Inventories (-1.13%), trade (-0.44%), and government expenditures (-0.27%) were all negative contributors to GDP in the second quarter. Shrinking retail inventories due to the ramp-up in consumption and supply shortages are more of a technical lag. Those will eventually turn around when supply catches up to demand. The same imbalances due to the pandemic recovery have also negatively impacted net trading.
Government consumption as a detractor is surprising on its face. However, transfer payments such as economic impact payments and federal unemployment benefits are not considered. The decrease in federal government spending primarily reflected a decrease in nondefense spending on intermediate goods and services. In the second quarter, nondefense services decreased as the processing and administration of Paycheck Protection Program (PPP) loan applications by banks on behalf of the federal government declined.
Government spending may soon turn into a contributor to economic output. On Wednesday, the Senate found some consensus on an infrastructure bill and passed a procedural vote with 17 Republicans joining all 50 Democrats. It is not a done deal, but the bipartisan package cleared a couple of hurdles this week. The proposal includes $550 billion of new spending in addition to approximately $450 billion of legacy infrastructure spending.
Nearly half of the total new spending goes towards roads & bridges, power transmission, and railroads (mostly passenger but also freight). Other major initiatives include upgrades to high-speed internet access, investments in clean drinking water, upgrades to airports and commercial ports, and transit. Altogether, it is a large bill, but falls far short of initial Democratic infrastructure spending and priorities. There are alternative plans for a $3.5 trillion dollar bill with a greater emphasis on climate change and social initiatives to be shuttled through the budget reconciliation process. However, Democratic Senators Joe Manchin and Kristen Sinema have both publicly opposed the size of the alternative bill.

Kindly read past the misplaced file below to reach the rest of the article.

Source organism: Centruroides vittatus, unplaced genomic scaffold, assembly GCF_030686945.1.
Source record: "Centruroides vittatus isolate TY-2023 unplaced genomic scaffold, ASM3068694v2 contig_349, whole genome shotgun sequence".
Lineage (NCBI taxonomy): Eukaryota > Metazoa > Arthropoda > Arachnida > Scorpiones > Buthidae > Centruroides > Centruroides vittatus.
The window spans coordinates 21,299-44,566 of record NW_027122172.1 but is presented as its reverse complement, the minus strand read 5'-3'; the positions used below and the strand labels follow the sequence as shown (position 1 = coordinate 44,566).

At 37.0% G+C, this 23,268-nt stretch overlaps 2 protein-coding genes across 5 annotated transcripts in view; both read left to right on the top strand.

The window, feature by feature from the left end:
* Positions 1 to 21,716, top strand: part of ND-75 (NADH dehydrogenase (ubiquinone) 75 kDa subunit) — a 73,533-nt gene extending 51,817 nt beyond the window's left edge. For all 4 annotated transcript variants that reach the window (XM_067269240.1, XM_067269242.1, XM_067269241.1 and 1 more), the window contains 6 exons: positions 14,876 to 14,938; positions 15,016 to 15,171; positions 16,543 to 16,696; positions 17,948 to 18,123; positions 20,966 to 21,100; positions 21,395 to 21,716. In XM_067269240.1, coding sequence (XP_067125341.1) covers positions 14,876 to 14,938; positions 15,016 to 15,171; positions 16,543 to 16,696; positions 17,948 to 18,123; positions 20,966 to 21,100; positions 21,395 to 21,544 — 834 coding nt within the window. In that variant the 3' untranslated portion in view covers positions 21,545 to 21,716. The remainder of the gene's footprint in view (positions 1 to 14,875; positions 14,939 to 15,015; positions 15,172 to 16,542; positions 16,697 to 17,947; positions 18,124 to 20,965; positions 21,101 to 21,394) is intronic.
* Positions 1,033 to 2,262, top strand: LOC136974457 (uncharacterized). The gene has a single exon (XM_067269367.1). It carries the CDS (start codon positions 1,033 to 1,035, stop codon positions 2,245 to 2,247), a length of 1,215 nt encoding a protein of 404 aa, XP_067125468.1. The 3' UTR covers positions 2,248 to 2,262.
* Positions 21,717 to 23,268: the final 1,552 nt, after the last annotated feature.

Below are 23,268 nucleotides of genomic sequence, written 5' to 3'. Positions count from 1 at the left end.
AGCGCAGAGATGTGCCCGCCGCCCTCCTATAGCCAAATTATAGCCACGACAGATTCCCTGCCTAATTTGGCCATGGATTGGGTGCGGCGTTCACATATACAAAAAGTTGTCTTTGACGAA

In addition to addressing needs, the $1 trillion bipartisan infrastructure bill would provide fiscal support. After passing the $2.2 trillion CARES Act, $900 billion appropriations bill, and $1.9 trillion American Rescue Plan Act in the span of one year, the economy is effectively experiencing fiscal tightening.
Have a great Sunday!
Timothy W. Ellis, Jr., CPA/PFS, CFP®
Senior Investment Strategist, Wealth Strategist